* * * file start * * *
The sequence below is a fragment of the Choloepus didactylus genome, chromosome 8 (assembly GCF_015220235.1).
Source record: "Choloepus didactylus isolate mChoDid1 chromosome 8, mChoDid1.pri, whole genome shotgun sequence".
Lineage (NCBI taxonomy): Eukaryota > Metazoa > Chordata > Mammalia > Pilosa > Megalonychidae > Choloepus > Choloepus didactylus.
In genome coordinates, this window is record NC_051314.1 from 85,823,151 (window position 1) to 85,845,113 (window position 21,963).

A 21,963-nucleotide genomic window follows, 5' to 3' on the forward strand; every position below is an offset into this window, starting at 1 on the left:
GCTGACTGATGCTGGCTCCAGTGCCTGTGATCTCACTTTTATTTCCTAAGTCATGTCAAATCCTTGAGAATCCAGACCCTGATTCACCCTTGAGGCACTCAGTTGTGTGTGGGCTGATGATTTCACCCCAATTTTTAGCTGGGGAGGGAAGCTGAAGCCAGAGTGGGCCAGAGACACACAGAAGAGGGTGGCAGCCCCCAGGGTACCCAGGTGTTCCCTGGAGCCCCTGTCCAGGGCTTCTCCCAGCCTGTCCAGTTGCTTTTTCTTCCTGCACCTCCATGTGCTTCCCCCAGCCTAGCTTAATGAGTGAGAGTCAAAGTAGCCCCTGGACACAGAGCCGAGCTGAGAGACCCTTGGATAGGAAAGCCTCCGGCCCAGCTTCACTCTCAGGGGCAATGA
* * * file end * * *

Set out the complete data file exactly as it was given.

The sequence below is a fragment of the Choloepus didactylus genome, chromosome 8 (assembly GCF_015220235.1).
Source record: "Choloepus didactylus isolate mChoDid1 chromosome 8, mChoDid1.pri, whole genome shotgun sequence".
Lineage (NCBI taxonomy): Eukaryota > Metazoa > Chordata > Mammalia > Pilosa > Megalonychidae > Choloepus > Choloepus didactylus.
In genome coordinates, this window is record NC_051314.1 from 85,823,151 (window position 1) to 85,845,113 (window position 21,963).

A 21,963-nucleotide genomic window follows, 5' to 3' on the forward strand; every position below is an offset into this window, starting at 1 on the left:
GCTGACTGATGCTGGCTCCAGTGCCTGTGATCTCACTTTTATTTCCTAAGTCATGTCAAATCCTTGAGAATCCAGACCCTGATTCACCCTTGAGGCACTCAGTTGTGTGTGGGCTGATGATTTCACCCCAATTTTTAGCTGGGGAGGGAAGCTGAAGCCAGAGTGGGCCAGAGACACACAGAAGAGGGTGGCAGCCCCCAGGGTACCCAGGTGTTCCCTGGAGCCCCTGTCCAGGGCTTCTCCCAGCCTGTCCAGTTGCTTTTTCTTCCTGCACCTCCATGTGCTTCCCCCAGCCTAGCTTAATGAGTGAGAGTCAAAGTAGCCCCTGGACACAGAGCCGAGCTGAGAGACCCTTGGATAGGAAAGCCTCCGGCCCAGCTTCACTCTCAGGGGCAATGA